Toilet training. Those two little words, enough to strike fear into the hearts of many parents, have defined my last few months. Child two, now a big healthy 3 years and 5 months old, is really not keen on the idea that he might not get to wee comfortably into his nappy, any time, any place. This is the third attempt to get him out of nappies. And, I swear, through gritted teeth, it will be the last. Because this is it – he is going to wear big boy pants: no going back.
Of course, it’s not an easy decision. Nappies are simple – shove one on, forget about it for a while, until the child’s rear end starts to sag. Pop them on the mat, quick clean, fresh new nappy, off we go. But I truly am tired of carting two sets of nappies everywhere I go, so as it was the Easter holidays, and no need to ship everyone the mile or so to school and back, I decided to run with it. Without going into too much detail, let’s just say I’ve cleaned up rather a lot of urine from my floor lately. Tentatively though, he’s getting it.
This is roughly how potty training is going, from the perspective of a 3 year old boy:
Day one. Wee everywhere but the potty or toilet. And why not – it’s quite nice playing in the comfort of your bedroom while having warm wee run down your legs. Look on interestedly as mummy scrubs carpet for the third time while smiling in a slightly forced way.
Day two. Squeeze out the tiniest wee on the potty, to cheers of delight and a new toy car. Then, throw massive tantrum about going for a wee on the potty or toilet and refuse to go near either of them.
Day three. Throw uber-tantrum at simply being asked if you need a wee. Then do a sudden u-turn and, unexpectedly, produce small amount of poo in potty. Be cheered and clapped enthusiastically. Receive a new toy car. Wee in pants.
Day four. Scream in wild fury at being placed on toilet. Half an hour later, shout urgently to sit on toilet. Pretend to do a wee. Demand a new toy car.
Day five. Sob uncontrollably at being shown the potty, until you actually break your mummy’s heart, and she wells up herself, muttering “I’ve misjudged everything, you’re not ready, I’m a terrible mother” over and over. Then spend rest of day dry, weeing twice on the toilet. Receive two toy cars (one per wee) and watch mummy go all teary once again, but this time with pride.
Day six. Keep everyone on their toes by shouting for a wee, despite still wearing overnight nappy. Do a morning wee on the toilet, like you’re completely toilet trained. Earn a toy car. Go on the toilet at nursery, and get a lovely sticker. What a morning! Spend afternoon at home playing cars on the floor, lying in a massive wet patch. Don’t mention it to anyone for about two hours. Watch with interest as mummy scrubs carpet.
Day seven. Try not to eat, so that you don’t need to poo. Refuse all meals and drinks. Sit on the toilet and do three drips of wee. Get a toy car. Immediately sit back on the toilet and produce the rest of the wee. Demand another toy car, after all that was two wee-wees! Throw unbearable tantrum when mummy refuses to fall for it.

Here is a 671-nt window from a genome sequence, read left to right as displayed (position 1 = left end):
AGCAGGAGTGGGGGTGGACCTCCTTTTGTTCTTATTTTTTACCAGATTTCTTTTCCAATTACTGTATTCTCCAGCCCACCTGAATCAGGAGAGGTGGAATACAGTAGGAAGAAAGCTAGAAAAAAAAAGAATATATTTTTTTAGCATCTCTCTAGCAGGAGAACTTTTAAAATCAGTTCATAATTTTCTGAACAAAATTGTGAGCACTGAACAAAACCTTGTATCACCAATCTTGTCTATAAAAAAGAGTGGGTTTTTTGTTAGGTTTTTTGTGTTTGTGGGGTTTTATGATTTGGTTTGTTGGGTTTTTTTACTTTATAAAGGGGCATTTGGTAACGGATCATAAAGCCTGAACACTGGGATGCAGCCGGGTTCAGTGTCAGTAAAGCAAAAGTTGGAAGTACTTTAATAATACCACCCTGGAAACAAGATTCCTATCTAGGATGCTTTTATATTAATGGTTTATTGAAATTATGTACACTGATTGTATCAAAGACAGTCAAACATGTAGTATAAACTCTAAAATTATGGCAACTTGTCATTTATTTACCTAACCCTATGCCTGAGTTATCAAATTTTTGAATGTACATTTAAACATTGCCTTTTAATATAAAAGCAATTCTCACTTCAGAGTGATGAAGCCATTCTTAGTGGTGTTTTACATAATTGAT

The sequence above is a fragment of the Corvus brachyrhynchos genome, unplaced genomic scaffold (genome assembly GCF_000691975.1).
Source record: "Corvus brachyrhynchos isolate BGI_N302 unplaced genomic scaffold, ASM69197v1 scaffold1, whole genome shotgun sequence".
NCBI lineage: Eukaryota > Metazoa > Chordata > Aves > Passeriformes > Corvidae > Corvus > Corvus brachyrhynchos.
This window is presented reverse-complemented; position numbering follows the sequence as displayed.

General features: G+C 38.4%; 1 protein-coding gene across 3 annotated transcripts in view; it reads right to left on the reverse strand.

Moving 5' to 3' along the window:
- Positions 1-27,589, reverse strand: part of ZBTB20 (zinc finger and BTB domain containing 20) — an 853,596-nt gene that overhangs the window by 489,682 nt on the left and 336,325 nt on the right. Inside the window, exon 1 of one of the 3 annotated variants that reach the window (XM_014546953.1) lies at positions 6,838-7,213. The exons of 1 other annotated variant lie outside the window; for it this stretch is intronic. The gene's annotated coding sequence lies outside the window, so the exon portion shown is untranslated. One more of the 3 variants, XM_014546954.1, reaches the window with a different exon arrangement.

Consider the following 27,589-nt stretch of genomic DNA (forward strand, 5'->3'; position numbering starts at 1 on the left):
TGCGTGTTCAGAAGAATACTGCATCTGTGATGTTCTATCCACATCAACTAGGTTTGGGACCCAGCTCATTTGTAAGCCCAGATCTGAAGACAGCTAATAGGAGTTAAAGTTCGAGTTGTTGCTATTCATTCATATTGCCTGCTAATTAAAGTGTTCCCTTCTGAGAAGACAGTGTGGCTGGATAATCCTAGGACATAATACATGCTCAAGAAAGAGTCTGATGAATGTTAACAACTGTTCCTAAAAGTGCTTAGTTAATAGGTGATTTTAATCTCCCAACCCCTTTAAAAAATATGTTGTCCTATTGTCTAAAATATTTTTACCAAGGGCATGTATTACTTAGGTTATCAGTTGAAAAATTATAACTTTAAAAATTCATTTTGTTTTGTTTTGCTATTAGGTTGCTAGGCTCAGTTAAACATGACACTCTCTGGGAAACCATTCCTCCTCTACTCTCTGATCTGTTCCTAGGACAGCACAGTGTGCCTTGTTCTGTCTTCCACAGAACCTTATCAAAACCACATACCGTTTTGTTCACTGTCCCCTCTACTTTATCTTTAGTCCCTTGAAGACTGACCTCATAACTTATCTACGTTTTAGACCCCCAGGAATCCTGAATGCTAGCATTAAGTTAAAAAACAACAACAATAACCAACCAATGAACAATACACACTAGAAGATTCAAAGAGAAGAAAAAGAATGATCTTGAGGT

Day eight. Wake in the middle of night, screaming for a wee. Refuse resolutely to go back to sleep. Do two more wees on the toilet, despite it being 3am. In the exhausted light of day, pee in pants several times, and cry. A LOT. Refuse to nap. Do poo in pants, don’t tell anyone, until a bit of it falls down trouser leg. Watch with renewed interest as mummy scrubs carpet while trying not to weep. (Mummy is VERY tired, may I just point out, having been dealing with the 1am, 2am, 3am, and 4am wake up calls.)
We’re well into week two now, and everything is pretty much still as described. I’ve gone in for a couple of props and motivational ideas, as this is the long haul. I’m in it until the end. So, I’ve invested (a mere £4 from amazon, so not a bank breaker!) in a cheering potty book – as in, it actually cheers. ‘Pirate Pete’s Potty’ is a simple and straight forward book about a young pirate learning to use the potty. There’s a button to press for a cheering sound on every page, so this is going down well. And with the addition of a sheet of shiny vehicle stickers (seriously, it’s a bee to honey situation with child two and anything with wheels) plus a beautifully (ahem) drawn reward sheet, he’s diligently working towards the holy grail – a car transporter complete with cars. His eyes go dreamy when we discuss it. Getting a bowel movement into the toilet is proving the most tricky, but I do remember this with child one, and she got there in the end. I have no doubt he will too – but whether he’ll manage that before I lose my sanity and run around the house with poo-jazz-hands and singing “I’ve got a lovely pair of coconuts” remains to be seen…
As the ubiquitous sign might say: “Keep calm and carry on scrubbing that floor”.
Written by guest blogger Treading Water Mum